It amuses me when people talk about snooty people sitting around, leisurely eating pâté, because pâté is rustic, country fare, not considered fancy in France. While pâté can have a pastry-type crust (pâté en croûte) and some are a little fancier than others, the cousins of pâté, terrines, are truly down-to-earth. They can be baked in a special mold (you can come across them at French flea markets for around 5 bucks, like the one I used here), they can also be baked in any ovenproof bowl, which I did with this terrine. So there’s no excuse not to sit around and eat pâté, or terrine, all day. And not only is this one incredibly easy, it’s also one of the best terrines I’ve ever had.
I get anguished messages from people asking why their choux puffs fell or why something they baked doesn’t look like it just came out of a fancy French bakery. To be honest, I’ve seen flattened chouquettes at pâtisseries in France, undercooked bread at boulangeries, and here’s a shot of the terrine that inspired this one at La Bougainville restaurant in Paris, that I took at a recent dinner there. It doesn’t look like something that’s going up on the wall at the Louvre anytime soon.
No one gave a hoot that it’s wasn’t a perfect slice. (Although I’m not sure why the person next to me thought it was a good idea to point to it in the photo, since it’s pretty obvious what the subject is.) But it was absolutely delicious, and I was thrilled to see that Camille Fourmont of La Buvette included it in her book, La Buvette: Recipes and Wine Notes from Paris, written with co-author Kate Leahy.
La Buvette is a charming little bar à vin (wine bar) that, once word got out, became a hotspot for locals and visitors. I should correct that and say it’s a bar à manger, because due to local laws, in order to drink there, you need to order something to eat.
As I mentioned when I included another of Camille’s recipes in Drinking French, it’s a good thing that law exists because you don’t want to miss her wonderful, yet simple, French cooking. She will probably ban me for saying this, but her cooking is a contemporary version of cuisine de grand-mère, if your grandmother had a cool, mostly natural wine bar in Paris. She keeps things simple and familiar to the French palate; giant beans with grated citrus zest, burrata with black currants, slices of sharp Cantal cheese with fresh figs, and this terrine, which is always on the menu.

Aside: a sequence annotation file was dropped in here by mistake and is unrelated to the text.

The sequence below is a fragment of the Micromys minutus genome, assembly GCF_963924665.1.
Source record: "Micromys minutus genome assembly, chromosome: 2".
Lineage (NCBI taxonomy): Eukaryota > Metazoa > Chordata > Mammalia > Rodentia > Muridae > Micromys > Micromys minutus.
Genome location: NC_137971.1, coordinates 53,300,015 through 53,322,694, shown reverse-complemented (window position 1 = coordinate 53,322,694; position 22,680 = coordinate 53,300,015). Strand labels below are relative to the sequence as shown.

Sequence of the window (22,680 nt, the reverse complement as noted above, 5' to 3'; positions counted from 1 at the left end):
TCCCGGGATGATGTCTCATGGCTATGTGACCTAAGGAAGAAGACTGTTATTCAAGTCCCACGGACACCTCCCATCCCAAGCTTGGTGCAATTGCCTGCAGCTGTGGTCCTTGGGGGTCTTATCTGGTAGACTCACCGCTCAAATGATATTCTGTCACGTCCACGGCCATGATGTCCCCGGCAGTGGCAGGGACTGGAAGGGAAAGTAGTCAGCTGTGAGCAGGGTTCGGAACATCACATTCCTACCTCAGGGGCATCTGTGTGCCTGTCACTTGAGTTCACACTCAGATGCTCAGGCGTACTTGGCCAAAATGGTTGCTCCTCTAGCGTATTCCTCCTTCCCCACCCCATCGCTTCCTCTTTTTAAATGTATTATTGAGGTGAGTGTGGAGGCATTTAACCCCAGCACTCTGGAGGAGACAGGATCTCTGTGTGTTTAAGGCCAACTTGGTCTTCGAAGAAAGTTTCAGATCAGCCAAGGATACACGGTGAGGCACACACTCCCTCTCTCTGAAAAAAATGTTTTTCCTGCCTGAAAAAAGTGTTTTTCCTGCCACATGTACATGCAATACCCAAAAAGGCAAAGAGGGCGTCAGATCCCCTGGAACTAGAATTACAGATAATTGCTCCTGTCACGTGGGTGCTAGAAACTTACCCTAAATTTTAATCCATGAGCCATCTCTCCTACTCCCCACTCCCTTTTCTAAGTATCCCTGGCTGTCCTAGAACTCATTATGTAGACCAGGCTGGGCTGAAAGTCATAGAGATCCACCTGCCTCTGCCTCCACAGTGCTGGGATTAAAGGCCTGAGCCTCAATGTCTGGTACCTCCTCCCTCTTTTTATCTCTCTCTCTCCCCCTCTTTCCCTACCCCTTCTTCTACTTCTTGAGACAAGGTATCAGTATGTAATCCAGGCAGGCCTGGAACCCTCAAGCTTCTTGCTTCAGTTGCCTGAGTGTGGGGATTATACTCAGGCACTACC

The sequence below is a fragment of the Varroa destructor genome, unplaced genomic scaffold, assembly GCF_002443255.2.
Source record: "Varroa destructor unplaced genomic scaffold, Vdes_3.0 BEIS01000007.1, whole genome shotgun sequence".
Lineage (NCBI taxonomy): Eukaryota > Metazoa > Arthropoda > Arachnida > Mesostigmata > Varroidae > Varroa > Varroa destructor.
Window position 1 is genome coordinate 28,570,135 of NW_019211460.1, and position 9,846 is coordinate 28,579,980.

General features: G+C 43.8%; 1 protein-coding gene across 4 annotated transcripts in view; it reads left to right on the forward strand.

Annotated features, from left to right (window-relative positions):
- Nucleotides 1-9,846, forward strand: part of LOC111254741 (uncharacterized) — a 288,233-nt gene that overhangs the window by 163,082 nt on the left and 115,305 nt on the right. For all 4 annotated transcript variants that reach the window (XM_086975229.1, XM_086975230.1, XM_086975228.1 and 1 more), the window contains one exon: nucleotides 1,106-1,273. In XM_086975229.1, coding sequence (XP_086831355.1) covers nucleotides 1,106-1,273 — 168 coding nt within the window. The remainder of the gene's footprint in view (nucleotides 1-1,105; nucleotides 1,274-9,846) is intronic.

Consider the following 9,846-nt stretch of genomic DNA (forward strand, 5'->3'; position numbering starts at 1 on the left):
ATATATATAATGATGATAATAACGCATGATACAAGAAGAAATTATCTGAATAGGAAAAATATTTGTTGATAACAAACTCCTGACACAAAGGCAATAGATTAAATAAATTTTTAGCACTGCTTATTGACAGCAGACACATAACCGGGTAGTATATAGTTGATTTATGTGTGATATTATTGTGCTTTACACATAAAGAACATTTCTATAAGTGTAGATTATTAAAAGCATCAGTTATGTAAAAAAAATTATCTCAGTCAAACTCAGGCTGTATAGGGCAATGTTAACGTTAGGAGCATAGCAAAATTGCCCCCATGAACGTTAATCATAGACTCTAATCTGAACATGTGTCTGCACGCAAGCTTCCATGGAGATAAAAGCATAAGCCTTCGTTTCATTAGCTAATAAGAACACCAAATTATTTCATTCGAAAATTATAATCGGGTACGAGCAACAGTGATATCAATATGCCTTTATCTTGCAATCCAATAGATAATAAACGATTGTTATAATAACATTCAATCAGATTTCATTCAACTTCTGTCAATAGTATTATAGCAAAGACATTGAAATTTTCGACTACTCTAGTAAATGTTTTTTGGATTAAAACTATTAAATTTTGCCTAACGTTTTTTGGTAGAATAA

Camille got very excited when I sent her a picture of my finished terrine, exclaiming something along the lines of – Ooh..it looks so chunky. Just how I like it! The recipe in her book called for using meat grinder to coarsely grind the meat. I don’t have one and like a dope, I didn’t ask the butcher if he could grind it coarsely for me when I bought the meat. So once I got home, I hand-chopped the meat myself.
If you can make meatloaf, you can make a terrine. It took about 20 minutes to hand chop all the meat but if you have a butcher who will grind it coarsely for you – and have the sense to ask – that’s one way to go. Or you can meet me (and Camille) halfway and if you don’t have a local butcher, buy regular ground pork, then hand chop the livers and pork belly so there are still chunks of meat, but you’ve shaved a few minutes off the preparation time by using some ground meat.
I wanted to hew closely to the recipe which said a glass or clay terrine mold was preferable to a metal one, but I couldn’t find my earthenware terrine mold and didn’t know if it was okay to use a metal one or not. (In the terrine recipe in My Paris Kitchen, I use a metal one with no problem.) But in spite of Romain’s eye-rolling to the contrary, I am good at following orders so went with a small cassoulet bowl.
The second time I made it, I did make it in a metal loaf pan, and it came out just fine. Because my bowl was wider, I increased the cooking time, which I made a note in the headnote about. No matter what you bake it in, an instant-read thermometer takes all of the guesswork out of letting you know when it’s done, although Camille and Kate say it’s done when a knife plunged into the center reveals only clear juices.
A good terrine needs nothing more than a few cornichons or pickles served on the side. I got a reproach at a wine bar in Paris shortly after I arrived when I asked for mustard. The waiter snapped back, “Our charcuterie is too good to put mustard on!” So mustard might not be the best choice, but I wouldn’t turn my nose up at a fruitchutney if it was on the same plate. Some good bread, however, is essential, and wine of course.
[UPDATE: There were a number of questions people had about this recipe, posted in the comments, so I made a video showing the steps of making it, which you can watch here on Instagram.]
La Buvette Terrine
Adapted from La Buvette: Recipes and Wine Notes from Paris by Camille Fourmont and Kate Leahy
If you've not made a terrine before, this one is extremely easy, and delicious. Don't let my wordiness put you off; I'm trying to be descriptive and give tips on the steps, but basically, you're mixing chopped meat with seasonings, then adding dried fruit and nuts, packing everything into a pan, and baking it. And that's it.